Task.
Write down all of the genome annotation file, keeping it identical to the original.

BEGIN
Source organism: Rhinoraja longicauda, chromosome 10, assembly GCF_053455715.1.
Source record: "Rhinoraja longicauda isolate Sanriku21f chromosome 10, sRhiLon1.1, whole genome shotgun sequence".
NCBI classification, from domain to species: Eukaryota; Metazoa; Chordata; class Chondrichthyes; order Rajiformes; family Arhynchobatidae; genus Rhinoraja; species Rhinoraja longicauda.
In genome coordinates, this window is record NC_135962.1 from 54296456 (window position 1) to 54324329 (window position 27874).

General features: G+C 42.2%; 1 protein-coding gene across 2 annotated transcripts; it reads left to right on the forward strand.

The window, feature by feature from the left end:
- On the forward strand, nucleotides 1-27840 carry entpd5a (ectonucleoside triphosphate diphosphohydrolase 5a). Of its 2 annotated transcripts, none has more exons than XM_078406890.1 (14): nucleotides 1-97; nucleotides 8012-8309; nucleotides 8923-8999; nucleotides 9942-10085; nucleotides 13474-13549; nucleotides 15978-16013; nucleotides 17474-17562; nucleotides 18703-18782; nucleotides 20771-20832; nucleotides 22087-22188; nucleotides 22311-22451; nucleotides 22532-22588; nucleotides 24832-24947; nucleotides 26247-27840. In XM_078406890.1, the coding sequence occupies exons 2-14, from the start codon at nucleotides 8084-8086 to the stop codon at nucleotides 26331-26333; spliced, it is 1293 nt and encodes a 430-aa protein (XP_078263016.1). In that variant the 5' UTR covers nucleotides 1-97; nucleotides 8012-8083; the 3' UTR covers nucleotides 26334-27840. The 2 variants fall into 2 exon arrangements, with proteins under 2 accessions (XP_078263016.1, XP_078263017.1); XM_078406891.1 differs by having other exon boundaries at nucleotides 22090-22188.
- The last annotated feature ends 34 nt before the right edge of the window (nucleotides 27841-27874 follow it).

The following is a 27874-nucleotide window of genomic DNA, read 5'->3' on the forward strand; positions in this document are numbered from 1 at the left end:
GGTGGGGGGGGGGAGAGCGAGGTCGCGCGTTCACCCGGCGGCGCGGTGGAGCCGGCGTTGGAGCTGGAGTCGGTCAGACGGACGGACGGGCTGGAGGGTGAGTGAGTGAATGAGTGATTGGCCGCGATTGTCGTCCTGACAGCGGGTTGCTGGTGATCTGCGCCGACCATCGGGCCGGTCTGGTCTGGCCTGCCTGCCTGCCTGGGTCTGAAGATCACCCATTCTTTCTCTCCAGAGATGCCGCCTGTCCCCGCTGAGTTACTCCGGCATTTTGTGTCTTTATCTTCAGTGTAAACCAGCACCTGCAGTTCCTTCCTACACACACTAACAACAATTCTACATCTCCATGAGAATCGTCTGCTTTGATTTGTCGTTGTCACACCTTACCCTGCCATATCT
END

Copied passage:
Source organism: Rhinoraja longicauda, chromosome 10, assembly GCF_053455715.1.
Source record: "Rhinoraja longicauda isolate Sanriku21f chromosome 10, sRhiLon1.1, whole genome shotgun sequence".
NCBI classification, from domain to species: Eukaryota; Metazoa; Chordata; class Chondrichthyes; order Rajiformes; family Arhynchobatidae; genus Rhinoraja; species Rhinoraja longicauda.
In genome coordinates, this window is record NC_135962.1 from 54296456 (window position 1) to 54324329 (window position 27874).

General features: G+C 42.2%; 1 protein-coding gene across 2 annotated transcripts; it reads left to right on the forward strand.

The window, feature by feature from the left end:
- On the forward strand, nucleotides 1-27840 carry entpd5a (ectonucleoside triphosphate diphosphohydrolase 5a). Of its 2 annotated transcripts, none has more exons than XM_078406890.1 (14): nucleotides 1-97; nucleotides 8012-8309; nucleotides 8923-8999; nucleotides 9942-10085; nucleotides 13474-13549; nucleotides 15978-16013; nucleotides 17474-17562; nucleotides 18703-18782; nucleotides 20771-20832; nucleotides 22087-22188; nucleotides 22311-22451; nucleotides 22532-22588; nucleotides 24832-24947; nucleotides 26247-27840. In XM_078406890.1, the coding sequence occupies exons 2-14, from the start codon at nucleotides 8084-8086 to the stop codon at nucleotides 26331-26333; spliced, it is 1293 nt and encodes a 430-aa protein (XP_078263016.1). In that variant the 5' UTR covers nucleotides 1-97; nucleotides 8012-8083; the 3' UTR covers nucleotides 26334-27840. The 2 variants fall into 2 exon arrangements, with proteins under 2 accessions (XP_078263016.1, XP_078263017.1); XM_078406891.1 differs by having other exon boundaries at nucleotides 22090-22188.
- The last annotated feature ends 34 nt before the right edge of the window (nucleotides 27841-27874 follow it).

The following is a 27874-nucleotide window of genomic DNA, read 5'->3' on the forward strand; positions in this document are numbered from 1 at the left end:
GGTGGGGGGGGGGAGAGCGAGGTCGCGCGTTCACCCGGCGGCGCGGTGGAGCCGGCGTTGGAGCTGGAGTCGGTCAGACGGACGGACGGGCTGGAGGGTGAGTGAGTGAATGAGTGATTGGCCGCGATTGTCGTCCTGACAGCGGGTTGCTGGTGATCTGCGCCGACCATCGGGCCGGTCTGGTCTGGCCTGCCTGCCTGCCTGGGTCTGAAGATCACCCATTCTTTCTCTCCAGAGATGCCGCCTGTCCCCGCTGAGTTACTCCGGCATTTTGTGTCTTTATCTTCAGTGTAAACCAGCACCTGCAGTTCCTTCCTACACACACTAACAACAATTCTACATCTCCATGAGAATCGTCTGCTTTGATTTGTCGTTGTCACACCTTACCCTGCCATATCT